Octans (Pronounciation:Oct-ans, Abbrev:Oct, Latin:Octantis) is a constellation, one of 88 constellations that the night sky is divided into. The sky is not divided up equally between the constellations. Octans takes up 291.045 sq. degrees of the night sky which equates to 0.71% of the night sky. Octans is the 50th largest in terms of size in the night sky.
The constellation name means The Octant . It was not one of the original constellations that had been devised by Ptolemy, instead it was created by Abbé Nicolas Louis de Lacaille years later.
There are 4 stars that make up the main constellation. The hipparcos satellite scanned and detailed 794 stars. There are 35 stars that can be seen with the naked eye in the constellation on a very clear night sky.
Octans is not a member of the Zodiac group of twelve constellations that appear when the Sun sets. Octans is a southern hemispheric constellation which means it can't be seen easily or at all from the northern hemisphere.
The distance to Octans is not calculable because all the stars that make up the constellation are at various distances. The best answer for distance to Octans is to calculate the average distance of the stars.
There are no deep space objects that were identified by Charles Messier in this constellation. There are no non-Messier deep space objects in this constellation that are covered at present on this site.
The image at the top right of this page was generated using Night Vision, a free to use and download application by Brian Simspon.
The caveat of these stars are that they are catalogued on this site. If you know of a star that is nearer or further then do let me know in the comments and I'll add it to the site. The stars mentioned are from the Hipparcos catalogue or have been added because of their special status.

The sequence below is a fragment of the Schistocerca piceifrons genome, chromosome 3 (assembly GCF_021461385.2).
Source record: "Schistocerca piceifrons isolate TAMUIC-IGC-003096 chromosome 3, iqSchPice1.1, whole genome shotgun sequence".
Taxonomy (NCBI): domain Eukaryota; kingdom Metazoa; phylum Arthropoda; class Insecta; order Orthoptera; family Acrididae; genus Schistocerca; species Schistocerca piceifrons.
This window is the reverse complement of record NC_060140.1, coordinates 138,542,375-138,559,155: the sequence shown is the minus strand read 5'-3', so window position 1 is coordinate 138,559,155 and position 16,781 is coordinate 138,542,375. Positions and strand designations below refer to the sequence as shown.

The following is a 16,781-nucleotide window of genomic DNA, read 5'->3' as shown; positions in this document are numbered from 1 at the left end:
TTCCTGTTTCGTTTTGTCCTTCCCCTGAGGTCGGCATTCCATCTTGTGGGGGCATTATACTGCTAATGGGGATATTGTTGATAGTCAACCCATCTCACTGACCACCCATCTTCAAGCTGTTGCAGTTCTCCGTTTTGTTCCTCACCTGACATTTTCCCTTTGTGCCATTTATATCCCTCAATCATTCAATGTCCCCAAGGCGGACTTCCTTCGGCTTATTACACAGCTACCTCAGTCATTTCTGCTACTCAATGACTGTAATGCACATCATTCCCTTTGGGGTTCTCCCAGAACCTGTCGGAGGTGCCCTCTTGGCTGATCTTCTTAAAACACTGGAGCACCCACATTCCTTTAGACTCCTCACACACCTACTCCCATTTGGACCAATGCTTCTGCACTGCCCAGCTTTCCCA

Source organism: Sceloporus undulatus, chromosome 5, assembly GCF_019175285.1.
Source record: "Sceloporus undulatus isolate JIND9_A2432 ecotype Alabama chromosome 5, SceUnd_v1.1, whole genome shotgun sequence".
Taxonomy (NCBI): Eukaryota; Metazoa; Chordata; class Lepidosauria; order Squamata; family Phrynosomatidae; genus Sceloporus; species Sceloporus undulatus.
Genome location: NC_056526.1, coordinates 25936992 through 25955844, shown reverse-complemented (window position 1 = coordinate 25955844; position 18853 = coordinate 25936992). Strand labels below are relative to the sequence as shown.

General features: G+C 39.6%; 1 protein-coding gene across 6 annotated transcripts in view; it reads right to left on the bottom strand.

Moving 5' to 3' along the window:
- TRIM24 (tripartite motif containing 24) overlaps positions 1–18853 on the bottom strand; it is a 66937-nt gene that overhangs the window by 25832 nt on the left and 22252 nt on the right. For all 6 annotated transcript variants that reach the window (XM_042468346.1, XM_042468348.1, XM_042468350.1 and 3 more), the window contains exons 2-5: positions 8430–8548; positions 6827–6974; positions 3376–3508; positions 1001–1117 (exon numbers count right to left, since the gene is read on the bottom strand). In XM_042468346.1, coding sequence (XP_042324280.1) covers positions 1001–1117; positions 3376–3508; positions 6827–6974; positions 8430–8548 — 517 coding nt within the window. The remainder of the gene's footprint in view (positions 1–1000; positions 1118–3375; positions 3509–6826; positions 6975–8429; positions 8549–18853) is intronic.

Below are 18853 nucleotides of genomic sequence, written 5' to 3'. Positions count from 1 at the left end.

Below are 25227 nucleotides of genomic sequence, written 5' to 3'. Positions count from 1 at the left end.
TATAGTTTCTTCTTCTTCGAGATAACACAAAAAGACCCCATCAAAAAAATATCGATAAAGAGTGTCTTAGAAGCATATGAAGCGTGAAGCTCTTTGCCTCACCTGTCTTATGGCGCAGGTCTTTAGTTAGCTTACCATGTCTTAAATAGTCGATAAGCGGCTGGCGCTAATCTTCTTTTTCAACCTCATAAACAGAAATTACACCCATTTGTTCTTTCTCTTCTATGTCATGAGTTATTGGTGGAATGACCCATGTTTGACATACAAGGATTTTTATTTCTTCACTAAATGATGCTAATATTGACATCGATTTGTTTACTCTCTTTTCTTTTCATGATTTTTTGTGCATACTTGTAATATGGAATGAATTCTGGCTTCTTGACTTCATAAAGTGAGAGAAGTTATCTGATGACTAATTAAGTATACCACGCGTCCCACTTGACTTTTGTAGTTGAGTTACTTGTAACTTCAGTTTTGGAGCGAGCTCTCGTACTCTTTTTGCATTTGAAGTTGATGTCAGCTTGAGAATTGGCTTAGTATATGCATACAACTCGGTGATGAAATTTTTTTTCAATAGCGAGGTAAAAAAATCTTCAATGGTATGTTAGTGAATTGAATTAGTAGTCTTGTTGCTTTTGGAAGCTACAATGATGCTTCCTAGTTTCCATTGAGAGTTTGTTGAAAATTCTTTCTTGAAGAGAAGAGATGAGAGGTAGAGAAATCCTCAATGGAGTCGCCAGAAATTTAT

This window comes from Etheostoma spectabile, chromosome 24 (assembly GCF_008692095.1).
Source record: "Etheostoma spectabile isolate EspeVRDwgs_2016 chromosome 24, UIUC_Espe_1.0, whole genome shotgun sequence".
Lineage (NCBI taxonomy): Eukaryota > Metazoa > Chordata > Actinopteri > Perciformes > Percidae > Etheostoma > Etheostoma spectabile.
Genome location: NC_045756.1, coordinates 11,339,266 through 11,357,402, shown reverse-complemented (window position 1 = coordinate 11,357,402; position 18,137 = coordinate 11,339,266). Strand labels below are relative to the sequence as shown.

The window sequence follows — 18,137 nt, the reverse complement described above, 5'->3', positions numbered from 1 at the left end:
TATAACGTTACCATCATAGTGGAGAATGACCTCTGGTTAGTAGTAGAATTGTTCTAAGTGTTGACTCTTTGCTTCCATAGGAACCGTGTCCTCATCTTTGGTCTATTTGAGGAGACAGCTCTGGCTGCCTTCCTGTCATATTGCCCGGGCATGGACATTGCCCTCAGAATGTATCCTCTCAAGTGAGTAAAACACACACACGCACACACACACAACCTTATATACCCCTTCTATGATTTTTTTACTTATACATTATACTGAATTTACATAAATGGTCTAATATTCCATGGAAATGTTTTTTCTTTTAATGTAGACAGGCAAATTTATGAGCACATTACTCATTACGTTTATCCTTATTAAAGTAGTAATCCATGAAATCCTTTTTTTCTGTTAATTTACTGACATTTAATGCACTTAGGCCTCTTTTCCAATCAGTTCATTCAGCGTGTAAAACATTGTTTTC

The nearest star to Earth is HIP 113229 which is roughly about 28.1 Light Years from the Earth. The nearest star to the Earth with an exoplanet is HD 142022 which is about 111.97 Light Years.
The furthest star that is located in the constellation is Z Octantis and it is 326163.3 light years away from the Sun. The furthest figure is derived from either the 1997 or 2007 Hipparcos star catalogue parallax figure and it has been known to produce distances that are wrong.
The brightest star in Octans is Nu Octantis and is located about 153.85 light years from the Sun. The star has a apparent magnitude of 3.73 but an absolute magnitude of 2.10 when the star is viewed from a distance of 10 Parsecs or 32.6 Light Years. The star is only recognised as being Nu Octantis rather than having Alpha status.
The dimmest star that can be seen in Octans with the naked eye is Mu1 Octantis. The dim star has an apparent magnitude of 5.99. The dimmest star that a person is able to see with their naked eye is 6.0 magnitude based on the table in the reference. Ref: University of Michigan.
Octans is the southern most constellation and covers the south pole area when you look directly up. Unlike Polaris which is directly overhead in the North Pole, there is not an equivalent. The star closest to the South Pole in terms of overhead has the name Polaris Australis.
There is no Greek Legend behind this constellation. It was created by Abbé Nicolas Louis de Lacaille to fill in the voids in the astronomical charts. It contains the southern most stars and the Polaris Australis. Whilst there is not a visible star that can claim the prize, Sigma Octantis is the closest to that position.
|Is a Zodiac Sign||No|
|Brightest Star||Nu Octantis|
|Area||291.045 sq. deg.|
|Percentage of Night Sky||0.71%|
|Site Exoplanet Count||4|
|Meteor Shower Count||1|
|Nearest Star||HIP 113229|
|Nearest Star with Exoplanet(s)||HD 142022|
|Brightest Star||Nu Octantis|
|Dimmest Star||Mu1 Octantis|
|Furthest Star||Z Octantis|
|Bright Star Count||35|
|Hipparcos Star Count||794|
|Main Star Count||4|
|Messier Deep Space Object Count||0|
|Bordering / Neighbouring / Surrounding Constellations||Indus|
*Note: The number of Non-Messier Deep Space Object Count relates to how many are covered on this site not how many there are.
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